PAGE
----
In an effort to escape from anxiety and a feeling of emptiness, she always looks for a new life, new acquaintances, “refuge”, and at times she briefly manages to find a “heady feeling of lightness“, and she is most happy in the very moment when she flees from somewhere.
It all began with a movie theater stimulating the unattainable dreams with the expressive name “Mexico City”, after the sessions in which
“Colored neon signs were just like in the movies: emerald green, dark blue, sandy yellow … The colors were too bright, and it seemed that you were on the other side of the screen, or in a dream …”

The guy who is her friend is obessed by the thought of a kind of the Eternal Return – “There are days when you don’t immediately remember what year you live in … Everything repeats itself. Identical days, nights, places, meetings ”, but after years he bitterly realizes:
“Now here you will not meet the ghosts of the past – even they died … In this world … I more and more seemed to myself to be an accidental survivor.”

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We’re just devoted readers of Black book

 I give you hand  and call  to join the journey
To go along the searching path together.

This story will begin one charming morning
When the whole world will be the same as ever
And any resident of Istanbul could lead
His wife in evening to the theatre called "Konak" -
In ancient city where the West meets East
And where the sun hangs over sea like orange.


These narrow winding streets may match Damascus
Where you were wandering to find your love for years.
Do not forget to wear your old black glasses,
You may believe you are bashaw or someone else.


You'll lose your way in maze of city streets
Where you may feel some presence of, it seems,
A person seeking you and soon you'll meet...
No, it's just people rush for their things.


And if perspective is at least a little changed
In this case you will see no symbols any more.


Remembering Ruya means remembering games
Of your idyllic past in the ancestral home.
The man is always woven from his past
And wandering around his life museum, enchanted,
Observes exhibits in a layer of silky dust.


Until you realize your wife has dumped you
You'll joyfully discover secret hints
Of hidden world where Ruya still exists,
And only after this you'll start through tears
To look at her abandoned empty seat.


A loving man sees everywhere reminders
Of his sweetheart with whom he's separated.
She's gone to man from her imaginary garden. . She'll stop to dream of someone when she's grey-haired.


Yet her indifference's deep as silent pit
Which you may see from window of old flat.
And scary thoughts that you want to get rid,
All memories that you need to forget,
Her stuff that's hard for you to look at still -


All things you burry deep into subconscious -
You need to put in former pit that's filled
With earth and turned in gap between the houses.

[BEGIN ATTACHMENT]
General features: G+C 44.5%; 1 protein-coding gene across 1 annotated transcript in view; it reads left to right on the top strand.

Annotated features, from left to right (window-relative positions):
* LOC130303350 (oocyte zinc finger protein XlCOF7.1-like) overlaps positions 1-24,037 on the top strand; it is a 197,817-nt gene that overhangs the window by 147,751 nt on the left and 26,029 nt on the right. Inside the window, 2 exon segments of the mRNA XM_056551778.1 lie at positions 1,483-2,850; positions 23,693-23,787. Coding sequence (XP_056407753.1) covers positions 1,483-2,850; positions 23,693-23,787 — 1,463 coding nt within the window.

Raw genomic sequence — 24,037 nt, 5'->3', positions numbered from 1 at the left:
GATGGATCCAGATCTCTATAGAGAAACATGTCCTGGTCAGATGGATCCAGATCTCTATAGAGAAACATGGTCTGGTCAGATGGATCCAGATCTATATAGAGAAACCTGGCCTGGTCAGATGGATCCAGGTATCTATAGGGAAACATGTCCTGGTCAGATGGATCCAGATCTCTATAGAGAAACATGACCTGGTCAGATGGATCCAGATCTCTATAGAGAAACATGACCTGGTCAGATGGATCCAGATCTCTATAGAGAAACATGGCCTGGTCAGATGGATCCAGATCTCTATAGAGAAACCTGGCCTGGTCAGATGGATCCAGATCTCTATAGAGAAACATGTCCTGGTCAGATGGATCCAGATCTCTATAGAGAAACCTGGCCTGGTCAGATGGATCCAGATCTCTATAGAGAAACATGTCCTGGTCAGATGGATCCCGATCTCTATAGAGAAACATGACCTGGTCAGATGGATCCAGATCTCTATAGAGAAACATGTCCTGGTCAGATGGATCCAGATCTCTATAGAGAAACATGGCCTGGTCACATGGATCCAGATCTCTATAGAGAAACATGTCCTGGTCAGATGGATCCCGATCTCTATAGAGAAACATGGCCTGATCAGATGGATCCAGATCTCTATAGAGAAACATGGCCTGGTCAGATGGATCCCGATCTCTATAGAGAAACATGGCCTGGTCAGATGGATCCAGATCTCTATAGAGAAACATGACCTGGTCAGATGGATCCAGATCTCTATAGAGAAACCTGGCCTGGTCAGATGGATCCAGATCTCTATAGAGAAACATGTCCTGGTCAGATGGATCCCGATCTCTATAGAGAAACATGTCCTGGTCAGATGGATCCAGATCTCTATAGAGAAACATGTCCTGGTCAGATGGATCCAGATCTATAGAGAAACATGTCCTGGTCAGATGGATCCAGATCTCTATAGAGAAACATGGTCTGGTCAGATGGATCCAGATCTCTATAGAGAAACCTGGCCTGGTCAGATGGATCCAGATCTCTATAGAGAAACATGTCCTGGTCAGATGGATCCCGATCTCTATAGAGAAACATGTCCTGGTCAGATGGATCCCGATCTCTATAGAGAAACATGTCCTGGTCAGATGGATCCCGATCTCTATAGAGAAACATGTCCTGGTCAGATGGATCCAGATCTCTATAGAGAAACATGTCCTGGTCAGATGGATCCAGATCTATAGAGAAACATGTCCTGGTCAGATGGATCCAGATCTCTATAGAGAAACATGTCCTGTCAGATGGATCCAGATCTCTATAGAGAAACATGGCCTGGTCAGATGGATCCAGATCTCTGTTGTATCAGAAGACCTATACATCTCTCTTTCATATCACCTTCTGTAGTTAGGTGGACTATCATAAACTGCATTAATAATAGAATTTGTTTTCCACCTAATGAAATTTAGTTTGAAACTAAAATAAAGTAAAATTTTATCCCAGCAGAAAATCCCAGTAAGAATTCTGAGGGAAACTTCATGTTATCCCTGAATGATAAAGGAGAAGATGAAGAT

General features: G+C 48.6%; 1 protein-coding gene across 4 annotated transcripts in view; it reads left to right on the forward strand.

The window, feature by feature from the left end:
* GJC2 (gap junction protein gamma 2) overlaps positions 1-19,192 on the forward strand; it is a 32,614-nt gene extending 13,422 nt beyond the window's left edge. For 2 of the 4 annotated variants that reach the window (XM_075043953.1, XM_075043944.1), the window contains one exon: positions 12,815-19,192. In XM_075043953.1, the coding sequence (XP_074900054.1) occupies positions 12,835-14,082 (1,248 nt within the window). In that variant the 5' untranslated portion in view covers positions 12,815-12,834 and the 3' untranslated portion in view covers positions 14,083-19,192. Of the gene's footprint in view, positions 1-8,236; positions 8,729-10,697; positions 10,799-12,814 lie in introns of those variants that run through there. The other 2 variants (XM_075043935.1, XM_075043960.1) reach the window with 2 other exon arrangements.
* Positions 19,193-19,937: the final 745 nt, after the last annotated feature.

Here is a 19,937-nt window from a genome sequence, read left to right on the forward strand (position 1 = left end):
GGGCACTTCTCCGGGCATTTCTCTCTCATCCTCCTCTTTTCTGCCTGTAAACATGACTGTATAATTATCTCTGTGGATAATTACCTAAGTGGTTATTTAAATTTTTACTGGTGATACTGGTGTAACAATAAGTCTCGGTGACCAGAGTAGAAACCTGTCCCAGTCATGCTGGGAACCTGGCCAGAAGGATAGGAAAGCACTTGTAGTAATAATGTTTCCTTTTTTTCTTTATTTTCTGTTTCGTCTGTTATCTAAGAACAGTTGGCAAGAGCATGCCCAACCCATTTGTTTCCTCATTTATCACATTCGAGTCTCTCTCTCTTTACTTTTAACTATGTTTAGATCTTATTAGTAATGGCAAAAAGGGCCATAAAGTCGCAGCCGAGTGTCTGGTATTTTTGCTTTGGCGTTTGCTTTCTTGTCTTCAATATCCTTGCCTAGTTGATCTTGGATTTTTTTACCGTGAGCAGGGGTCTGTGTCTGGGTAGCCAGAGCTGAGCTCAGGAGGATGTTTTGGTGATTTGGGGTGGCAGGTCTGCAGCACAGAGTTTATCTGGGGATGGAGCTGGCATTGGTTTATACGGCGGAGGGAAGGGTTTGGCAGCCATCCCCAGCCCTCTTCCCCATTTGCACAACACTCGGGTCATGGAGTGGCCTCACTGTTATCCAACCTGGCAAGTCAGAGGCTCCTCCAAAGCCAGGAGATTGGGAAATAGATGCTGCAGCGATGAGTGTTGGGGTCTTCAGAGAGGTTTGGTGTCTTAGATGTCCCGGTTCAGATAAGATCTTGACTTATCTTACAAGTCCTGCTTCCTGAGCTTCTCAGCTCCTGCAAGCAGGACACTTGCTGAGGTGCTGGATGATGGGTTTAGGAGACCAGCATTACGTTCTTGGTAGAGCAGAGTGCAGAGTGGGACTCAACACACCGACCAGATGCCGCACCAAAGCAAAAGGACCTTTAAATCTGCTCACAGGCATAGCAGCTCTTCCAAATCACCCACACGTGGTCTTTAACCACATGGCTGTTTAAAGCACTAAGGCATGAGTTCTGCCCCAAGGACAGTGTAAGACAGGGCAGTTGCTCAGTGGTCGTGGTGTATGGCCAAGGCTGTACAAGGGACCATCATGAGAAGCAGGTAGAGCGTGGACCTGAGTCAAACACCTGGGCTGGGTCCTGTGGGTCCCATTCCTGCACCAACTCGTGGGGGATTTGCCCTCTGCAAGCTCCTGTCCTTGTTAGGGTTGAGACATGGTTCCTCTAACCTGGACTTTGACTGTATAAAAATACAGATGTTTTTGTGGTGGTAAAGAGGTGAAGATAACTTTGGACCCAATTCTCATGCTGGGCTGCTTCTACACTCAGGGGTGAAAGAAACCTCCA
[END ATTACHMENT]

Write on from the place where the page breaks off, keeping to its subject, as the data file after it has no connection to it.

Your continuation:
Then everything will happen like a dream
And as surreal as forgotten book
With you or with a man you'd like to seem
Whose photos and news clippings you've just looked.


You'll look at scary shots in video reports
Which seem you've already seen somewhere.
The clock in house'll be forever stopped.
Life'll be divided in "before" and "after".


Let's leave Galip with his unending woe
Imagining the map of streets with souks
And hearing the city sounds through window -
We're just devoted readers of "Black book".


Galip felt love for Ruyya first while reading
The ancient book together with his friend -
In our thrilling trip sometimes we snuggled in
Each other, getting closer in the end.


The heroes disappear, leaving stage.
We hold back our tears, feeling sad.
And now we may close the last page,
Still thinking of the mystery just read.

I often see The Black Book is not so highly appreciated – perhaps this is due to some unevenness or blurred text, but, in any case, there is a certain captured drive in it.

From the very first line of his novel, Pamuk sets a certain tone for the entire narrative, immersing the reader into the unique Universe of this book – Universe that is at the same time touching and family one and Universe that is full of voluminous meanings. Into the Universe of the life of Galip, who is in love with his wife, which is always eluding him. And into the Universe of the history of Turkey of the 20th century, geographically located between the West and the East and trying to digest these diverse influences in its everyday life at the end of the 20th century, and here it is no wonder to stumble upon a description of the flawed dystopian reality of Soviet reality which is so familiar to us.

Pamuk seeks to add depth to the novel, prompting the reader to identify his characters with archetypes from Eastern culture. The theme of searching and wandering through the maze of streets is layered in the novel on the Eastern tradition of storytelling, sometimes taking a slightly more modern form – reading newspaper articles on a variety of topics, from Trying to be yourself to Rulers playing in dressing-up. And the path of the hero’s quest will miraculously repeat the path of the “cult” author of the Poem on the Hidden Meaning.
And therefore, leafing through this book, one can feel both the diverse breath of the ancient city and the echo of bygone centuries, as well as the despair and insights of one particular person.

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Please do not beat the pianist!